1. I already did step one: I named it.
But now imagine that we know nothing about pendulums and have just invented one by hanging a rock on a string attached to a rafter.
I notice that the rock, when displaced and released, follows some interesting cycles. Assume I record, every second, the velocity and position of the rock. This gives me a long table of data. I can easily verify that my pendulum is regular and deterministic in its behavior, i.e. a given position and velocity always goes to the same next state and there is no variation in this behavior. Unfortunately, there is no way to summarize my table of data, no mathematical formula that describes the system as defined so far.
Suppose Frank, one of my friends, wanders in and asks me about the boundary of this “pendulum” thing. My first thought is that the boundary is what we can see: a piece of string, a rafter where the string is fastened, and a rock.
Frank whips out his stop-watch and iPad and a minute later says “you’re looking at the wrong system. The system you should be looking at consists of these three variables: length of the string, gravitational field, and period of the pendulum”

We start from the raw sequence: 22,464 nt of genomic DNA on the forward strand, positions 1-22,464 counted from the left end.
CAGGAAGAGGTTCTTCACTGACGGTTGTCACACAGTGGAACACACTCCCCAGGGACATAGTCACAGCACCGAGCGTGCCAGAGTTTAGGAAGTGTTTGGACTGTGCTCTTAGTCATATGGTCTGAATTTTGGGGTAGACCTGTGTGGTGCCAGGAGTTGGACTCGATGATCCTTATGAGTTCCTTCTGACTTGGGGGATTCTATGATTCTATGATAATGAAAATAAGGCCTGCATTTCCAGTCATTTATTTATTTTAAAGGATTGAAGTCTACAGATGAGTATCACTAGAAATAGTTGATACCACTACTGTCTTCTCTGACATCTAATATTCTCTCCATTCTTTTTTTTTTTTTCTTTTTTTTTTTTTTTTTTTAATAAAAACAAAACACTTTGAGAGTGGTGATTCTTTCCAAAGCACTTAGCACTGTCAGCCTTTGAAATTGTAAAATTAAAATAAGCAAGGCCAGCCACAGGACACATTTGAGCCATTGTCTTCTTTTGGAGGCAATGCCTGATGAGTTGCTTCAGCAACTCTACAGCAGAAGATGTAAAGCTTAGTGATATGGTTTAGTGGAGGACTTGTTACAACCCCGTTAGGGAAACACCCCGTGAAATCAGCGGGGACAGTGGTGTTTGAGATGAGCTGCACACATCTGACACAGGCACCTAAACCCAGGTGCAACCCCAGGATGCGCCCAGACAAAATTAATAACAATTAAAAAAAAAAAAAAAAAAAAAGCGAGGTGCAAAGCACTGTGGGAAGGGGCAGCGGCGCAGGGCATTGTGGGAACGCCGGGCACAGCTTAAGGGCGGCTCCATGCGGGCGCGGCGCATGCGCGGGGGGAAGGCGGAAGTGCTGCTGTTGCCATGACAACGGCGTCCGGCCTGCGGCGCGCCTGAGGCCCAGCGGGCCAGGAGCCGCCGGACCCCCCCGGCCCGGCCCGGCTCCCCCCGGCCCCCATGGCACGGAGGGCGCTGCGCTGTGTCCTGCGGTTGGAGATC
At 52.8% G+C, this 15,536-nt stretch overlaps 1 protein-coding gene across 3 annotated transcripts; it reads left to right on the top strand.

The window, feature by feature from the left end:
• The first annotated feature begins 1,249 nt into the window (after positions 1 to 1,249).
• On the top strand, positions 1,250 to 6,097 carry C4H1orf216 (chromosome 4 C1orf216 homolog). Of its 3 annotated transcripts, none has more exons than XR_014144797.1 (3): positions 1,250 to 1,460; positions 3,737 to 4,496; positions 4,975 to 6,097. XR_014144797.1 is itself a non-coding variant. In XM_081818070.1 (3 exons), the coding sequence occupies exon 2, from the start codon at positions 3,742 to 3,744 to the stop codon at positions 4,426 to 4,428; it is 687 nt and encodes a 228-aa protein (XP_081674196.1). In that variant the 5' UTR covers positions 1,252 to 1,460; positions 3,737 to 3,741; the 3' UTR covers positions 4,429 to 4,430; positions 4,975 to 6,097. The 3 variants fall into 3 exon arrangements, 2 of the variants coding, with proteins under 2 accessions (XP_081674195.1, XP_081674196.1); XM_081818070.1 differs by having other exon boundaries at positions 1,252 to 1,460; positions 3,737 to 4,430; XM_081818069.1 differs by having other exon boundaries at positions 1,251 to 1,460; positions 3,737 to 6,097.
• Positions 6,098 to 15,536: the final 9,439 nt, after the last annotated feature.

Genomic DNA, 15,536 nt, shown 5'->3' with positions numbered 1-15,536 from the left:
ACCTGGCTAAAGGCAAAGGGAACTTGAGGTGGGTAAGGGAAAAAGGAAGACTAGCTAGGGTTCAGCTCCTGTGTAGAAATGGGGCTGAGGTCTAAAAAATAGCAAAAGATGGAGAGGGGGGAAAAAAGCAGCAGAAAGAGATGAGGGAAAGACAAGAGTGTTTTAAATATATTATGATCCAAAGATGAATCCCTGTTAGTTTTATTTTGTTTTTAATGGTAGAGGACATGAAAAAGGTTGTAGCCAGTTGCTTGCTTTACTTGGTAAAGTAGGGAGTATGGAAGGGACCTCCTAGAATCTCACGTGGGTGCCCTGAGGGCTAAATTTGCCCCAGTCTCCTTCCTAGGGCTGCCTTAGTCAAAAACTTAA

I respond, “Why would I do that?”
Frank says “Look at this elegant equation. It describes the pendulum perfectly”.
Ashby (1956) pointed out that science might well be thought of as a search for systems that can be simply described (preferably with an equation or two). It is considered a great triumph when science succeeds in defining a system that can be described simply.
To summarize the pendulum example, the science proceeded as follows:
1. Naming the thing
2. Defining the boundaries (incorrectly) and re-defining the boundaries to include gravity
3. Listing the variables that enabled a simple mathematical description of the system., i.e., length of string, gravitational field, period of the pendulum, and
4. Defining the relationships among the variables (i.e., with the equation).
For this simple system, there is no need to go any further: the list of variables is the same as the set of essential variables.